Hooked or Entangled Birds

Have you ever hooked or entangled a bird unintentionally while fishing? Don’t worry! You won’t get in trouble and there are some simple steps you can take that will save the bird’s life. These instructions will apply to those of you who may have found a bird hooked or tangled in fishing line as well.

Remember! If you don’t unhook and disentangle the bird, it is almost certain to eventually die from infection from a hook-related injury or due to the line hampering its movements, constricting its circulation, or tangling so badly that the bird becomes trapped. A pelican trailing fishing line will return to its nesting colony and entangle numerous other birds. It is never safe for a bird to be trailing line.

Steps to Help Hooked or Entangled Birds
Adapted from the Florida Fish and Wildlife Conservation Commission.

  1. If you are with other people, enlist their help.
  2. Reel the bird in slowly and evenly. Don’t try to shake the bird loose by jerking the line, as it will inflict additional injury to the bird. Do not cut the line–the bird may fly free temporarily, but the trailing line will entangle it again eventually.
  3. If fishing from a pier, make sure that the bird remains on the water until a net or some other tool can be used to lift it onto the pier. Birds reeled up onto piers can be seriously injured, or can potentially damage fishing equipment. Do not use the line that the bird is caught on to support the weight of the bird.
  4. Wear sunglasses to protect your eyes. Birds don’t have dangerous bites, but they can poke your eyes (especially egrets and herons) and some (like pelicans and cormorants) have a hook at the tip of their bills.
  5. Firmly grasp the bird’s head behind the eyes. Then fold the wings up gently but firmly against the bird’s body so that it can’t flap its wings. Hold firmly but don’t strangle the bird. If it has long legs, tuck the legs up underneath it too, either by holding them or placing the bird on a flat surface. If it is a pelican, you can hold the beak but keep the beak slightly open so the bird can breathe.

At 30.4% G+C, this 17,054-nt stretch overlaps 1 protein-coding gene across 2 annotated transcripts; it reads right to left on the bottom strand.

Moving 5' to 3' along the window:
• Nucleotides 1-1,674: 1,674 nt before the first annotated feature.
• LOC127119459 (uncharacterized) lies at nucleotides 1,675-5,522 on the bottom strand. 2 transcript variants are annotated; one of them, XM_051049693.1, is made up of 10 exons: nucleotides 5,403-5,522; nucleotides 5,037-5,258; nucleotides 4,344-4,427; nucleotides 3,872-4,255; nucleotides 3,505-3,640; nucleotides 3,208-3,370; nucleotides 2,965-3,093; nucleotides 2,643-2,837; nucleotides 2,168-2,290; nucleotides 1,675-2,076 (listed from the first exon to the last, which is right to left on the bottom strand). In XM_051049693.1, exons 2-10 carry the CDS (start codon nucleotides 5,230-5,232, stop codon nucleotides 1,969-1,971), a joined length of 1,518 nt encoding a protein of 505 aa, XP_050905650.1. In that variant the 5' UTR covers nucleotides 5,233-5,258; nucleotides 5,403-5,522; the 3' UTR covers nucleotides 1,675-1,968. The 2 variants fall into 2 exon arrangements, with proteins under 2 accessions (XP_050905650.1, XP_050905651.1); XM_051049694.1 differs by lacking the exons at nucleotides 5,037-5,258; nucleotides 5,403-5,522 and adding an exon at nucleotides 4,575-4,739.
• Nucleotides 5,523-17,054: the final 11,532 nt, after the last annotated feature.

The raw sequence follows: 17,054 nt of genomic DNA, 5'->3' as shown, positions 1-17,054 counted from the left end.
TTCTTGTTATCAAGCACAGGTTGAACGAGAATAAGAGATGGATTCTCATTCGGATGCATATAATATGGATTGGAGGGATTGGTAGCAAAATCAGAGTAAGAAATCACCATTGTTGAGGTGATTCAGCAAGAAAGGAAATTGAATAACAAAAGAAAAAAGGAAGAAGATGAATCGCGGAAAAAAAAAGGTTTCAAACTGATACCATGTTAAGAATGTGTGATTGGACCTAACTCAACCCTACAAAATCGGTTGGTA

6. If possible, cover the bird’s head with a towel, hat, shirt, or other cloth. This will calm the bird and make it easier for you to remove the line and/or hook.
  7. Remove the hook by cutting the barb and backing the hook out. If the barb is in the bird’s flesh, push the hook through until the barb emerges from the skin and then clip the barb. This is the same process you would use if you hooked a person.
  8. If the bird is entangled in line, use scissors, clippers or a knife to gently cut the line. Make sure that you secure the line and dispose of it properly after you are done working on the bird.
  9. Carefully check the bird over for other hooks or line and remove them too.
  10. If the bird is feisty and any wounds it sustained are minor, it is likely healthy enough to release. Point its head towards the water and step back while you let go of the bird. Let the bird take off on its own–it might need to compose itself before it can take off safely Sometimes birds shake their feathers out, assess the situation, and then are ready to fly. Other times, they just take off. Both are normal, and you can consider your rescue successful.
  11. If the bird has a serious injury, if you cannot remove the hook, or if you don’t know if you removed all the fishing line, call Sea Biscuit and make sure the bird receives treatment for its problems.